News Center

November 14th, 2012

General Betray Us

One could say that proved prophetic when it spun General David H. Petraeus’ name into General Betray Us back in 2007.’s New York Times ad claimed that Petraeus was skewing reports from Iraq in regards to the success of the surge.  The salacious ad created instant controversy even though the claims it made were without merit.

Five years later, Petraeus has stepped down as the Director of the Central Intelligence Agency after an FBI investigation uncovered an extramarital affair, once again making the moniker General Betray Us more appropriate than ever.  Even worse, the investigation has spread to now involve General John Allen, who replaced Petraeus as the Commander of U.S. Forces in Afghanistan.

The full extent of the scandal is still unknown.  What we do know is that the nation’s intelligence boss and the top commander in the Middle East were embroiled a soap opera that centers on a Tampa socialite and biographer Paula Broadwell.  Sadly, infidelity is nothing new with high profile and powerful individuals, but this scandal involves men who are charged with keeping America safe and secure.

Earlier this year, the Secret Service was embroiled in an overseas prostitution scandal.  During that ordeal, Senator Chuck Grassley told reporters, “We’re looking at something that is very, very serious when national security might not be protected properly.  Who knows who might be using prostitutes? The Russians are famous for that to get information out of us.”

The women involved in the Petraeus and Allen scandal are not prostitutes, but the men involved are privy to the nation’s most sensitive information.  While Grassley’s comments during the Secret Service inquiry brought chuckles from some, the point he makes is valid.  When men who occupy positions of importance involve themselves in extramarital affairs, they put more than just their personal lives at risk.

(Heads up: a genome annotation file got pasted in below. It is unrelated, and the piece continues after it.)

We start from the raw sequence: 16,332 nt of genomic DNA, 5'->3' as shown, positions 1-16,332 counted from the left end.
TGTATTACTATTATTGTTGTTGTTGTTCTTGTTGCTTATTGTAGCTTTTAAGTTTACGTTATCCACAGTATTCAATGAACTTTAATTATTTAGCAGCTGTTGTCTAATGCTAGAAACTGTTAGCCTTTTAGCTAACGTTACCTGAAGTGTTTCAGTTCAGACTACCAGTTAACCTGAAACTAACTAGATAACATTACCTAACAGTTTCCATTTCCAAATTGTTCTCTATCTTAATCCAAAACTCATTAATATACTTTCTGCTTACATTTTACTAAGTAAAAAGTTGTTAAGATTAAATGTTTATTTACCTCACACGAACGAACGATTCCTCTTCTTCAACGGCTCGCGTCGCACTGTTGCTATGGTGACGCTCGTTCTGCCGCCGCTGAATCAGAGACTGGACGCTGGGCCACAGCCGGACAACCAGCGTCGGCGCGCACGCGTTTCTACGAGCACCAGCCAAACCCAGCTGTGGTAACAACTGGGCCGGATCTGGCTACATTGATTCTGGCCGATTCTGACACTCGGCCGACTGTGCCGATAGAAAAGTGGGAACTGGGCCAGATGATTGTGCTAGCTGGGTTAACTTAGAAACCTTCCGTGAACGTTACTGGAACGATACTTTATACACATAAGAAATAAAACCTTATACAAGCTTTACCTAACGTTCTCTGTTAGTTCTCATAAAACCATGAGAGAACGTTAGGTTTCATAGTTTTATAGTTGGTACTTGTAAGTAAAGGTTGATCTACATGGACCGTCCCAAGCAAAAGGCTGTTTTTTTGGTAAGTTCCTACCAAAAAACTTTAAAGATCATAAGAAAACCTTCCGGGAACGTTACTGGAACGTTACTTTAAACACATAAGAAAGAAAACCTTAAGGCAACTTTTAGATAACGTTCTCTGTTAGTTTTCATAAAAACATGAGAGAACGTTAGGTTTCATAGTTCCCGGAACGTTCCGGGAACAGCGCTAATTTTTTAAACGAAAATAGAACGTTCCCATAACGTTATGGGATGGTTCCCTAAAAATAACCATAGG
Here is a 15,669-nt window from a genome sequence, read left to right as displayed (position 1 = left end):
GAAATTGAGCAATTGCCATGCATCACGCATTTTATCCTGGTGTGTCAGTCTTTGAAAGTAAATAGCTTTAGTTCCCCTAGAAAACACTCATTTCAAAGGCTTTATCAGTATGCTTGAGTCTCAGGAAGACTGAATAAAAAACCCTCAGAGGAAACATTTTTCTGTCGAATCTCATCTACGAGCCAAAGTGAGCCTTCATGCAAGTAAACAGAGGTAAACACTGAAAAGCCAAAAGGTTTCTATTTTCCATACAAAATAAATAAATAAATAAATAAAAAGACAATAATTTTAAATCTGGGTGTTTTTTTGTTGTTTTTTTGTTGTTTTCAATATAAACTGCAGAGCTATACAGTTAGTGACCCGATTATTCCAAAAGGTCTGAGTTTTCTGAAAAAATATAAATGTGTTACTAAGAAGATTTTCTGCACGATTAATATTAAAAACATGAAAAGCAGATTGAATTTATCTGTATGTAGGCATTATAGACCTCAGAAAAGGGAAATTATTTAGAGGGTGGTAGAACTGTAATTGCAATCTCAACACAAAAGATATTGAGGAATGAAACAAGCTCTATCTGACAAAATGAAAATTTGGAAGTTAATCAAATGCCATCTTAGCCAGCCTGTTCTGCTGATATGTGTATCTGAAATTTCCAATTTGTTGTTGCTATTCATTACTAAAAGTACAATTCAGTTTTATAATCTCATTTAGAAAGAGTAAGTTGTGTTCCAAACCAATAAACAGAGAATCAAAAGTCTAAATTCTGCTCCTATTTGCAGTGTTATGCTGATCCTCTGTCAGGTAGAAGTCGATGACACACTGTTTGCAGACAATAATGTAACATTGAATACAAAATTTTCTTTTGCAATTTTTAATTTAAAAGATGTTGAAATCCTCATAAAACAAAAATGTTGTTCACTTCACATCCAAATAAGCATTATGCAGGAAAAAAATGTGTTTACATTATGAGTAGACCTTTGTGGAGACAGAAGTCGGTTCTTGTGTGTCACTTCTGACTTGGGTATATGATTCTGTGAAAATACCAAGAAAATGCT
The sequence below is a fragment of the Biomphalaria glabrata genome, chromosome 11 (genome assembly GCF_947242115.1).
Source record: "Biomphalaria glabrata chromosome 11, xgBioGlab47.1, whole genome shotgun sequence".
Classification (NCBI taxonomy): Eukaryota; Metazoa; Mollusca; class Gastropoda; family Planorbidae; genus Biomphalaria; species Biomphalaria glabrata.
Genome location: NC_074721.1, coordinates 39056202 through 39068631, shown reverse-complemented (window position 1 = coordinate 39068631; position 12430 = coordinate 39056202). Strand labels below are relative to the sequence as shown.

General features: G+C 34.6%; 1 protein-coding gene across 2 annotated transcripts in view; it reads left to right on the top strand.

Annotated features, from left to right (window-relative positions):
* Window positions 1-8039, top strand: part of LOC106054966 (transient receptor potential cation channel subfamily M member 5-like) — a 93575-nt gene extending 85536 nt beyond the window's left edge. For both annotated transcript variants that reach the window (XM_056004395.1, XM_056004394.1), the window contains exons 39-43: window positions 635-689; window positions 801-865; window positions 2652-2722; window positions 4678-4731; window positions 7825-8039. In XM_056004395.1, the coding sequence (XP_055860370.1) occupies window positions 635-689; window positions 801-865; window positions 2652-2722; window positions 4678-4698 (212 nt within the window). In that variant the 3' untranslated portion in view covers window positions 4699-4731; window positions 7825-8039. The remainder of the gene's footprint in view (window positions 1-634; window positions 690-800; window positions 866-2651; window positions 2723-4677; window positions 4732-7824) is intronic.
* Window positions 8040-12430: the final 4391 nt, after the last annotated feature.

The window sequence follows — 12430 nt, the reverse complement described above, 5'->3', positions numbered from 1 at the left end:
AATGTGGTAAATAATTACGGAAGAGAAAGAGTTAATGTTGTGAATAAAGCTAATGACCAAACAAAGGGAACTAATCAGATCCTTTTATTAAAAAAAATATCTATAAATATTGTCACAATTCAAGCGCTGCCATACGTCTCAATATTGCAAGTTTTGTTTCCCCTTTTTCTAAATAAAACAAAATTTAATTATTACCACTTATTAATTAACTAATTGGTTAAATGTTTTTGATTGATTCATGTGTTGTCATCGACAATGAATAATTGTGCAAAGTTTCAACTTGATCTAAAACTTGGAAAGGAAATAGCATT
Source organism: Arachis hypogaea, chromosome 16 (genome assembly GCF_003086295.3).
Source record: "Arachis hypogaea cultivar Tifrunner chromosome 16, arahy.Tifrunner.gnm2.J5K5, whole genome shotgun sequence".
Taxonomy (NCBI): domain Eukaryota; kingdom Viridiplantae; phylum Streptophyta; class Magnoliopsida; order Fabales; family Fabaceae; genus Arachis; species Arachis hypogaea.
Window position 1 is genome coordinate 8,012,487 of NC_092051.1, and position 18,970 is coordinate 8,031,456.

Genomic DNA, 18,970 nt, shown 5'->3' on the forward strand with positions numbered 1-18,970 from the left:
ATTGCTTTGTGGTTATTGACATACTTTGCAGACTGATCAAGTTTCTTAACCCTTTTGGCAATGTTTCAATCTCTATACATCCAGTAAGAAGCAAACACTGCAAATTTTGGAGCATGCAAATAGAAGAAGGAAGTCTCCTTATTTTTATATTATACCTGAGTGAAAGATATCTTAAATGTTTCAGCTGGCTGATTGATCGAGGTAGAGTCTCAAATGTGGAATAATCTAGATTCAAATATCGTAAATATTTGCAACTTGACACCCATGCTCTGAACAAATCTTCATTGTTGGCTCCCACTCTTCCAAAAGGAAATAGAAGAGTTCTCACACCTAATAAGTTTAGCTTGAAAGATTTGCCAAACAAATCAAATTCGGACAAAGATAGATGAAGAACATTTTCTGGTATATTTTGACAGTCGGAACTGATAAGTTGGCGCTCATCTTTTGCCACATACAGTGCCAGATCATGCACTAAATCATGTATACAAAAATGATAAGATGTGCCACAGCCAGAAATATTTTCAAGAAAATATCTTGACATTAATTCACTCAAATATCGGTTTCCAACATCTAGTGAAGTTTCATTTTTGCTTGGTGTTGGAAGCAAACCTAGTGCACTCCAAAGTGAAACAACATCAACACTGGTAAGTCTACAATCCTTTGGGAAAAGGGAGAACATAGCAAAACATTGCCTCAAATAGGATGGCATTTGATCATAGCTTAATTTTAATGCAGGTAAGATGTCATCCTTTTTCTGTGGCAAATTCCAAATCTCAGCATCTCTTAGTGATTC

Americans deserve answers, but they also deserve leaders who truly put their country first.  That’s not too much to ask for in the people who fill the positions that Petraeus and Allen occupied.

Enhanced by Zemanta

About the Author

Craig Robinson
Craig Robinson is the founder and editor-in-chief of, a political news and commentary site he launched in March of 2009. Robinson’s political analysis is respected across party lines, which has allowed him to build a good rapport with journalist across the country. Robinson has also been featured on Iowa Public Television’s Iowa Press, ABC’s This Week, and other local television and radio programs. Campaign’s & Elections Magazine recognized Robinson as one of the top influencers of the 2012 Iowa Caucuses. A 2013 Politico article sited Robinson and as the “premier example” of Republican operatives across the country starting up their own political news sites. His website has been repeatedly praised as the best political blog in Iowa by the Washington Post, and in January of 2015, Politico included him on the list of local reporters that matter in the early presidential states. Robinson got his first taste of Iowa politics in 1999 while serving as Steve Forbes’ southeast Iowa field coordinator where he was responsible for organizing 27 Iowa counties. In 2007, Robinson served as the Political Director of the Republican Party of Iowa where he was responsible for organizing the 2007 Iowa Straw Poll and the 2008 First-in-the-Nation Iowa Caucuses. Following the caucuses, he created his own political news and commentary site, Robinson is also the President of Global Intermediate, a national mail and political communications firm with offices in West Des Moines, Iowa, and Washington, D.C. Robinson utilizes his fundraising and communications background to service Global’s growing client roster with digital and print marketing. Robinson is a native of Goose Lake, Iowa, and a 1999 graduate of St. Ambrose University in Davenport, where he earned degrees in history and political science. Robinson lives in Ankeny, Iowa, with his wife, Amanda, and son, Luke. He is an active member of the Lutheran Church of Hope.

blog comments powered by Disqus